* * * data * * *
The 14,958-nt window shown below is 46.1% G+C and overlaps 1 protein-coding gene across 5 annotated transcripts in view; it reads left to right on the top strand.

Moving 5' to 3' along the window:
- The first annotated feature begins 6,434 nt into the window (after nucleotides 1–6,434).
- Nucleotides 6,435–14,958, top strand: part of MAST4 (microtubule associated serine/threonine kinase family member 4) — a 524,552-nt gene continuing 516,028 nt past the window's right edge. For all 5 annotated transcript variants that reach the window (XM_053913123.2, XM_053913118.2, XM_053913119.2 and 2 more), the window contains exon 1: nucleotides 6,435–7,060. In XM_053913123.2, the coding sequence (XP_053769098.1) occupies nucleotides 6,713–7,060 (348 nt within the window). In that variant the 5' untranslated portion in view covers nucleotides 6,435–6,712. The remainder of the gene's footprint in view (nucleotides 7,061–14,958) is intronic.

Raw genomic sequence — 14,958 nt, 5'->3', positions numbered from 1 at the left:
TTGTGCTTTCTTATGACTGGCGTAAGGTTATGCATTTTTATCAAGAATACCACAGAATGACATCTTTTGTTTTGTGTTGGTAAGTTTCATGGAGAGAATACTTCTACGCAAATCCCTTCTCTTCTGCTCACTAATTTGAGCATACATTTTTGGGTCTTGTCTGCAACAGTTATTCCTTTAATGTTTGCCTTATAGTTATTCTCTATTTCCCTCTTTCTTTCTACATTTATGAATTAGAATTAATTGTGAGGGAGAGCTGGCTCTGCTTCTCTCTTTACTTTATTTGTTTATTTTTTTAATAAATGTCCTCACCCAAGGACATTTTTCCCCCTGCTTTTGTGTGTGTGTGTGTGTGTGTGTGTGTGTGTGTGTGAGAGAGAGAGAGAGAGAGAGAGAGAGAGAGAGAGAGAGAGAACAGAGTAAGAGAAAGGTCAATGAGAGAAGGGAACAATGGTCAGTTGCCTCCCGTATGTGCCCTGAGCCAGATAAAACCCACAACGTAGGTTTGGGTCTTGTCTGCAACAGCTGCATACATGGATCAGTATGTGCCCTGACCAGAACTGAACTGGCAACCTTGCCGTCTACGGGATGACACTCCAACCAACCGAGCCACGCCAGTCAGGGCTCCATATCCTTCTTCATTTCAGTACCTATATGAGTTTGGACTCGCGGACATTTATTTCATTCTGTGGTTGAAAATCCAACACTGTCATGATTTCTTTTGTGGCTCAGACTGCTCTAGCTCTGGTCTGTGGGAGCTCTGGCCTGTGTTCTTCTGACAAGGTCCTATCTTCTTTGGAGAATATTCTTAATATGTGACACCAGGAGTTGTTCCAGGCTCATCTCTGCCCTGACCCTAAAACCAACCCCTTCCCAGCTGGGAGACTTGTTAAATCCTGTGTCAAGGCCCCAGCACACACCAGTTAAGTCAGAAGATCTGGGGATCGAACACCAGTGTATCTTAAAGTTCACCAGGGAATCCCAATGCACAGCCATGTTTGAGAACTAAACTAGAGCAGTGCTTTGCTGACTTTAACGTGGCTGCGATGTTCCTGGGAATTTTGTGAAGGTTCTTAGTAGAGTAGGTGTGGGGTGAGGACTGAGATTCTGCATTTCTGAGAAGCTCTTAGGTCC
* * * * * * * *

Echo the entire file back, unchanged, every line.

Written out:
The 14,958-nt window shown below is 46.1% G+C and overlaps 1 protein-coding gene across 5 annotated transcripts in view; it reads left to right on the top strand.

Moving 5' to 3' along the window:
- The first annotated feature begins 6,434 nt into the window (after nucleotides 1–6,434).
- Nucleotides 6,435–14,958, top strand: part of MAST4 (microtubule associated serine/threonine kinase family member 4) — a 524,552-nt gene continuing 516,028 nt past the window's right edge. For all 5 annotated transcript variants that reach the window (XM_053913123.2, XM_053913118.2, XM_053913119.2 and 2 more), the window contains exon 1: nucleotides 6,435–7,060. In XM_053913123.2, the coding sequence (XP_053769098.1) occupies nucleotides 6,713–7,060 (348 nt within the window). In that variant the 5' untranslated portion in view covers nucleotides 6,435–6,712. The remainder of the gene's footprint in view (nucleotides 7,061–14,958) is intronic.

Raw genomic sequence — 14,958 nt, 5'->3', positions numbered from 1 at the left:
TTGTGCTTTCTTATGACTGGCGTAAGGTTATGCATTTTTATCAAGAATACCACAGAATGACATCTTTTGTTTTGTGTTGGTAAGTTTCATGGAGAGAATACTTCTACGCAAATCCCTTCTCTTCTGCTCACTAATTTGAGCATACATTTTTGGGTCTTGTCTGCAACAGTTATTCCTTTAATGTTTGCCTTATAGTTATTCTCTATTTCCCTCTTTCTTTCTACATTTATGAATTAGAATTAATTGTGAGGGAGAGCTGGCTCTGCTTCTCTCTTTACTTTATTTGTTTATTTTTTTAATAAATGTCCTCACCCAAGGACATTTTTCCCCCTGCTTTTGTGTGTGTGTGTGTGTGTGTGTGTGTGTGTGTGTGAGAGAGAGAGAGAGAGAGAGAGAGAGAGAGAGAGAGAGAGAACAGAGTAAGAGAAAGGTCAATGAGAGAAGGGAACAATGGTCAGTTGCCTCCCGTATGTGCCCTGAGCCAGATAAAACCCACAACGTAGGTTTGGGTCTTGTCTGCAACAGCTGCATACATGGATCAGTATGTGCCCTGACCAGAACTGAACTGGCAACCTTGCCGTCTACGGGATGACACTCCAACCAACCGAGCCACGCCAGTCAGGGCTCCATATCCTTCTTCATTTCAGTACCTATATGAGTTTGGACTCGCGGACATTTATTTCATTCTGTGGTTGAAAATCCAACACTGTCATGATTTCTTTTGTGGCTCAGACTGCTCTAGCTCTGGTCTGTGGGAGCTCTGGCCTGTGTTCTTCTGACAAGGTCCTATCTTCTTTGGAGAATATTCTTAATATGTGACACCAGGAGTTGTTCCAGGCTCATCTCTGCCCTGACCCTAAAACCAACCCCTTCCCAGCTGGGAGACTTGTTAAATCCTGTGTCAAGGCCCCAGCACACACCAGTTAAGTCAGAAGATCTGGGGATCGAACACCAGTGTATCTTAAAGTTCACCAGGGAATCCCAATGCACAGCCATGTTTGAGAACTAAACTAGAGCAGTGCTTTGCTGACTTTAACGTGGCTGCGATGTTCCTGGGAATTTTGTGAAGGTTCTTAGTAGAGTAGGTGTGGGGTGAGGACTGAGATTCTGCATTTCTGAGAAGCTCTTAGGTCC